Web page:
Here’s How Many Millions Disney Is Losing from Their Park Closures

Keeping several of the world's most popular vacation resorts closed is no cheap business.

Like most of us, The Walt Disney Company has also been going through a strange time. For the first time in Disney history, all six Disney theme park resorts are closed simultaneously. Of course, the company’s decision to shut its doors did not come as a surprise considering more than 400,000 people attend their parks worldwide every day, making them major hotspots for crowds. And yet, it is also certain that this decision is bound to cost Disney a lot of money. If you’ve also been wondering how costly keeping these major attractions shuttered can be, we found out how many millions Disney is losing from their park closures. Here are some nostalgic Disney World facts if you want to reminisce.

For every day the parks are closed, Disney is losing millions

Disney theme parks and resorts on both coasts, as well as in other parts of the world, have been closed indefinitely since March 27. This means that Disney has been losing $20 million to $30 million for every day that the parks remain closed, according to a report by Variety. This is certainly a lot of money, but when you consider that theme parks, experiences, and consumer products made up nearly half of the company’s operating income last year, it is certainly not surprising. While we cannot know how long the park closures will last, Disney may take a nearly $2 billion revenue hit in 2020, according to UBS.

City Of Orlando, Theme Parks Empty As Coronavirus Threat RemainsAlex Menendez/Getty Images

The loss of revenue seems to have already started to take its toll on the company. Recently, The Walt Disney Company announced that it would furlough employees “whose jobs aren’t necessary at this time” beginning on April 19, according to Business Insider. Disney did not respond when Reader’s Digest reached out for comment.

However, the company cited the economic impact of the coronavirus pandemic on the parks as the reason behind furloughing some employees in a statement. “The COVID-19 pandemic is having a devastating impact on our world with untold suffering and loss, and has required all of us to make sacrifices. Over the last few weeks, mandatory decrees from government officials have shut down a majority of our businesses. Disney employees have received full pay and benefits during this time, and we’ve committed to paying them through April 18, for a total of five additional weeks of compensation. However, with no clear indication of when we can restart our businesses, we’re forced to make the difficult decision to take the next step and furlough employees whose jobs aren’t necessary at this time,” the company said. Here are some secrets Disney park workers won’t tell you.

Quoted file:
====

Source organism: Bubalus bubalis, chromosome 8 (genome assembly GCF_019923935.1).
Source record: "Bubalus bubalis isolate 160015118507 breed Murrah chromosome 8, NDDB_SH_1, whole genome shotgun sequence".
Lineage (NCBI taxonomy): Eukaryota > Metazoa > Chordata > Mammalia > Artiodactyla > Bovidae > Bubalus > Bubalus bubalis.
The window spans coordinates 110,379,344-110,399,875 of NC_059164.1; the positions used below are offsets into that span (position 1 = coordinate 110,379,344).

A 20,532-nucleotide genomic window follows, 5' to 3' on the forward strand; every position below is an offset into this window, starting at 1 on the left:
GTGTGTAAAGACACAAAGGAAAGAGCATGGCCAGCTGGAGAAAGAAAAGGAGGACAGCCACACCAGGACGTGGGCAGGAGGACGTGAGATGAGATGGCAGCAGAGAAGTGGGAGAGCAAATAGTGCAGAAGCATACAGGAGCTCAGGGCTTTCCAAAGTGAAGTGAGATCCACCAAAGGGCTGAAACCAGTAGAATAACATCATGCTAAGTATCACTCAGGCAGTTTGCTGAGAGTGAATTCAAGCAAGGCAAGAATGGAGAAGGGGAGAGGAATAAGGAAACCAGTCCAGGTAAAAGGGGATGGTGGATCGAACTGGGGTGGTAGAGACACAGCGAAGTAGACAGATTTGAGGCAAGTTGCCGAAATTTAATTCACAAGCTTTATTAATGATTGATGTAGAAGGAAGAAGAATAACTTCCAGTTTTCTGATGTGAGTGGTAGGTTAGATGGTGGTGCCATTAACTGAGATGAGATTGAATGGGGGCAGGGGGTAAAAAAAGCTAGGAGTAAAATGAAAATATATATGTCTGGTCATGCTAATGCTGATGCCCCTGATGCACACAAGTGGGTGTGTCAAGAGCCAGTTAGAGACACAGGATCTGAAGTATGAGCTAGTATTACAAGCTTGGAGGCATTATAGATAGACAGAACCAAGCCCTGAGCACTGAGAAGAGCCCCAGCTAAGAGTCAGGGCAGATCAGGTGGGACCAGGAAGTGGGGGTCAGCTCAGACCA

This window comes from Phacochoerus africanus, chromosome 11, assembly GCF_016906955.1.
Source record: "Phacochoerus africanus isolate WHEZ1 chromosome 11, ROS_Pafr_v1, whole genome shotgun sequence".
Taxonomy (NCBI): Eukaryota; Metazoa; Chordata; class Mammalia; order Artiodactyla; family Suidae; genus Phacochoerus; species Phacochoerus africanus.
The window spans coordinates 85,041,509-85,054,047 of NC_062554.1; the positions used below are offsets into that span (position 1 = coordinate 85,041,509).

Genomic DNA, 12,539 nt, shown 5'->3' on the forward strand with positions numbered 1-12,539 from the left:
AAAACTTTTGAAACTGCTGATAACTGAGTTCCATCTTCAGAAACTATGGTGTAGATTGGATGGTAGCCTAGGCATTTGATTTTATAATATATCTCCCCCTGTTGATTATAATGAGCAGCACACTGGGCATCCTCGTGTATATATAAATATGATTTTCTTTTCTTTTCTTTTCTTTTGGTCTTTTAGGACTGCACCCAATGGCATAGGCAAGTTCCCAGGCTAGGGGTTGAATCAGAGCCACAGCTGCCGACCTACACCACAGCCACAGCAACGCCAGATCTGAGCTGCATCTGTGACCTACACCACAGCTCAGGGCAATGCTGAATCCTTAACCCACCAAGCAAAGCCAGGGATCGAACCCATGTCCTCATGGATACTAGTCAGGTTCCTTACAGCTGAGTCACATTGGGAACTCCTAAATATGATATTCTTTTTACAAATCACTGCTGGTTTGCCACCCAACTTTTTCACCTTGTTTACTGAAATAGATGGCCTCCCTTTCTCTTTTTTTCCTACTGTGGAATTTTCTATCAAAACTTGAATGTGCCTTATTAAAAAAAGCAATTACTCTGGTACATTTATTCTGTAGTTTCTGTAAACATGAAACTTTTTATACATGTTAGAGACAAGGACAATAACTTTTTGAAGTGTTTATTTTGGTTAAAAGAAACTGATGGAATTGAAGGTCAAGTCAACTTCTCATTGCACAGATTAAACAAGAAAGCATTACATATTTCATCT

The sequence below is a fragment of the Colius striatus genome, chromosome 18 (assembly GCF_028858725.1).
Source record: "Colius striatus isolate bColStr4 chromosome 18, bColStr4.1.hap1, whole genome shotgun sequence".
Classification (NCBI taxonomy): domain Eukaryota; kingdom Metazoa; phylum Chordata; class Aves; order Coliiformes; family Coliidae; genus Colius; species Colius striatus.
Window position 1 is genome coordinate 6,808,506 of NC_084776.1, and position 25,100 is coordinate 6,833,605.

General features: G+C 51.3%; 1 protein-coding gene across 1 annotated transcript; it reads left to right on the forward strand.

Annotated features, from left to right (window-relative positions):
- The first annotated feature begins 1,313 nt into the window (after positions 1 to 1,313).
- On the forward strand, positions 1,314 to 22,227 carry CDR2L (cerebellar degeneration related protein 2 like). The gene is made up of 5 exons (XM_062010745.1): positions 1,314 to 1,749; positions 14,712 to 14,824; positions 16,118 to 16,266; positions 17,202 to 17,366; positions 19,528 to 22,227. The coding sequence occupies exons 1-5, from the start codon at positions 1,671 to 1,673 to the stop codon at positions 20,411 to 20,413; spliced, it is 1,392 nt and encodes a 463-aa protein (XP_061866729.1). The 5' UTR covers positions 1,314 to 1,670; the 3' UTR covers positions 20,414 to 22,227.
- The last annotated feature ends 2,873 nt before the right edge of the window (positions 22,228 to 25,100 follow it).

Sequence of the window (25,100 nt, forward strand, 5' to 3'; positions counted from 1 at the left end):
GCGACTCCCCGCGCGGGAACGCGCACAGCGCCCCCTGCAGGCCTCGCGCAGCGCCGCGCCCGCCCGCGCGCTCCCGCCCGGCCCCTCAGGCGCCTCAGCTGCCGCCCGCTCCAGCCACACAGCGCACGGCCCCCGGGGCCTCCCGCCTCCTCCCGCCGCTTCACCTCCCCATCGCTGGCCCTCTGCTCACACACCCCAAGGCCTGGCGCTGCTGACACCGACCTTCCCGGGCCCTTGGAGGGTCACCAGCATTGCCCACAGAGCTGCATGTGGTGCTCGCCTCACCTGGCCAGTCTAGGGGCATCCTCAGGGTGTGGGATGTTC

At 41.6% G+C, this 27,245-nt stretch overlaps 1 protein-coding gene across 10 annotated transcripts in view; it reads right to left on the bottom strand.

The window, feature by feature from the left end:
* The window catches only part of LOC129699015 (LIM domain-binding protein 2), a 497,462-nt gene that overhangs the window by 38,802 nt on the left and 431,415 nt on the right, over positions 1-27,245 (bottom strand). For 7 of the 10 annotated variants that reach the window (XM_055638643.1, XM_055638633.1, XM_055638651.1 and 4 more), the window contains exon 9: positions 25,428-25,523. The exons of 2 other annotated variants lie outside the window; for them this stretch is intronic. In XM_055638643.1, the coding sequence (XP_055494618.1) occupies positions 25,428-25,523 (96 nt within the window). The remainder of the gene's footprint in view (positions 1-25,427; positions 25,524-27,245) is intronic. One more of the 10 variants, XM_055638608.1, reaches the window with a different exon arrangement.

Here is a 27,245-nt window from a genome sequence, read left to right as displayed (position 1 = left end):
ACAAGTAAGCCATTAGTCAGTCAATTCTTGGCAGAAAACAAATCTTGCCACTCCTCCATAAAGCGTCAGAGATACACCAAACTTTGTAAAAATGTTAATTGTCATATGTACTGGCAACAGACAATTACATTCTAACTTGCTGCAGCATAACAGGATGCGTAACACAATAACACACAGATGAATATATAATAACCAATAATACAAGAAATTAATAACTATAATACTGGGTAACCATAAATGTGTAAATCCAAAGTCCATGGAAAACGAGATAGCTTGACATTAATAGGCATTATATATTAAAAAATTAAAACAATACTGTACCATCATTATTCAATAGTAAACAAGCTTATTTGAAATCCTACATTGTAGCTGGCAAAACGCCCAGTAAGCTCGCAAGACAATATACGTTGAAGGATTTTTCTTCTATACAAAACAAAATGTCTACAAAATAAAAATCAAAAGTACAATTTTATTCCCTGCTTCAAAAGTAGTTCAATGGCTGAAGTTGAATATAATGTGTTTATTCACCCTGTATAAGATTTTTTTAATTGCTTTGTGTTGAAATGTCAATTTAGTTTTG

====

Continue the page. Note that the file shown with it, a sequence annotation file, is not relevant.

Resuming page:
What’s next for Disney?

While Disney’s situation might seem grim, there is some glimmer of hope. Walt Disney World in Orlando, Florida, and Disneyland Resort in Anaheim are both accepting new reservations for dates starting June 1, 2020. Universal Orlando Resort and Universal Studios Hollywood also announced May 31 as the tentative end of their park closure in a statement on the Universal Parks website.

Even if the parks end up opening on June 1, it’s safe to assume that there will be several noticeable changes. For example, Bob Iger, executive chairman of The Walt Disney Company, mentioned the possibility of adding a temperature check as part of security checks to Barrons. Guests at the reopened Disney shopping, dining, and hotel areas in Shanghai are required to wear face masks and follow social distancing measures. It’s possible that the U.S. parks could adopt these measures for a period of time before fully reopening. Disney’s college program is also currently suspended for this year. But you might be surprised to learn that there are still things happening in Disney World even though it’s closed.